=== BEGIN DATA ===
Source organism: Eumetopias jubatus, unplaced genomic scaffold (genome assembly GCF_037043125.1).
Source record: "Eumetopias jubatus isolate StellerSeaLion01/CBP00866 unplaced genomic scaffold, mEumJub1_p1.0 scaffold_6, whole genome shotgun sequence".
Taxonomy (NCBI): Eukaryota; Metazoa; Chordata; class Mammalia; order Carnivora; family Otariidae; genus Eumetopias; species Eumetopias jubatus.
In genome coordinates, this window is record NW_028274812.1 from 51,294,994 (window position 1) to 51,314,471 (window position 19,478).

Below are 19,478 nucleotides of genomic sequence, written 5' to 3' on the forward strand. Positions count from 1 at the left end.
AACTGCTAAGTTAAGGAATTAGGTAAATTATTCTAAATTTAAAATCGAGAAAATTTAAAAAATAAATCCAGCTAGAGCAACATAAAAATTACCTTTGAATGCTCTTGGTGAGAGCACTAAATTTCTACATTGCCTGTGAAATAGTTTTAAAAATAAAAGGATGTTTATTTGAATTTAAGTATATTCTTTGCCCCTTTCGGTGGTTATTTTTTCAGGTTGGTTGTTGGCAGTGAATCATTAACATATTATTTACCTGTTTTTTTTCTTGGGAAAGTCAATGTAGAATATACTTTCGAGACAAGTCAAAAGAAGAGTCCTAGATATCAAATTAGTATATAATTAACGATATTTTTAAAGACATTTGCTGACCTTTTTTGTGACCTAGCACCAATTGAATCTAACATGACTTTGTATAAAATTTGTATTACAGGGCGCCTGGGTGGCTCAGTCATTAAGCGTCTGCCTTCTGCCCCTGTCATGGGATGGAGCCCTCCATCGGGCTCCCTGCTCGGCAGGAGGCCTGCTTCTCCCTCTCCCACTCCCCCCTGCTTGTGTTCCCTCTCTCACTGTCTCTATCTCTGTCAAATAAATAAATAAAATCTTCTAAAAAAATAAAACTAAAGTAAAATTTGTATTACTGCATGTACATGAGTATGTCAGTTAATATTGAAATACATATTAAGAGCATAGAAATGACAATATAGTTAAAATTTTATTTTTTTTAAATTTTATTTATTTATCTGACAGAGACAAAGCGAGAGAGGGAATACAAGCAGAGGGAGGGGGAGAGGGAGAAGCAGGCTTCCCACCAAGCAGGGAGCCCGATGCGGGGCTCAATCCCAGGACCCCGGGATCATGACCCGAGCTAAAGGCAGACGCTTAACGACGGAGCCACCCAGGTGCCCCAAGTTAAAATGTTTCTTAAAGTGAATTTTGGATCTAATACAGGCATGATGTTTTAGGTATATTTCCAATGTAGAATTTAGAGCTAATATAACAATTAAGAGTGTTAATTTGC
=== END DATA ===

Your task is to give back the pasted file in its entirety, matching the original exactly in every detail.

Source organism: Eumetopias jubatus, unplaced genomic scaffold (genome assembly GCF_037043125.1).
Source record: "Eumetopias jubatus isolate StellerSeaLion01/CBP00866 unplaced genomic scaffold, mEumJub1_p1.0 scaffold_6, whole genome shotgun sequence".
Taxonomy (NCBI): Eukaryota; Metazoa; Chordata; class Mammalia; order Carnivora; family Otariidae; genus Eumetopias; species Eumetopias jubatus.
In genome coordinates, this window is record NW_028274812.1 from 51,294,994 (window position 1) to 51,314,471 (window position 19,478).

Below are 19,478 nucleotides of genomic sequence, written 5' to 3' on the forward strand. Positions count from 1 at the left end.
AACTGCTAAGTTAAGGAATTAGGTAAATTATTCTAAATTTAAAATCGAGAAAATTTAAAAAATAAATCCAGCTAGAGCAACATAAAAATTACCTTTGAATGCTCTTGGTGAGAGCACTAAATTTCTACATTGCCTGTGAAATAGTTTTAAAAATAAAAGGATGTTTATTTGAATTTAAGTATATTCTTTGCCCCTTTCGGTGGTTATTTTTTCAGGTTGGTTGTTGGCAGTGAATCATTAACATATTATTTACCTGTTTTTTTTCTTGGGAAAGTCAATGTAGAATATACTTTCGAGACAAGTCAAAAGAAGAGTCCTAGATATCAAATTAGTATATAATTAACGATATTTTTAAAGACATTTGCTGACCTTTTTTGTGACCTAGCACCAATTGAATCTAACATGACTTTGTATAAAATTTGTATTACAGGGCGCCTGGGTGGCTCAGTCATTAAGCGTCTGCCTTCTGCCCCTGTCATGGGATGGAGCCCTCCATCGGGCTCCCTGCTCGGCAGGAGGCCTGCTTCTCCCTCTCCCACTCCCCCCTGCTTGTGTTCCCTCTCTCACTGTCTCTATCTCTGTCAAATAAATAAATAAAATCTTCTAAAAAAATAAAACTAAAGTAAAATTTGTATTACTGCATGTACATGAGTATGTCAGTTAATATTGAAATACATATTAAGAGCATAGAAATGACAATATAGTTAAAATTTTATTTTTTTTAAATTTTATTTATTTATCTGACAGAGACAAAGCGAGAGAGGGAATACAAGCAGAGGGAGGGGGAGAGGGAGAAGCAGGCTTCCCACCAAGCAGGGAGCCCGATGCGGGGCTCAATCCCAGGACCCCGGGATCATGACCCGAGCTAAAGGCAGACGCTTAACGACGGAGCCACCCAGGTGCCCCAAGTTAAAATGTTTCTTAAAGTGAATTTTGGATCTAATACAGGCATGATGTTTTAGGTATATTTCCAATGTAGAATTTAGAGCTAATATAACAATTAAGAGTGTTAATTTGC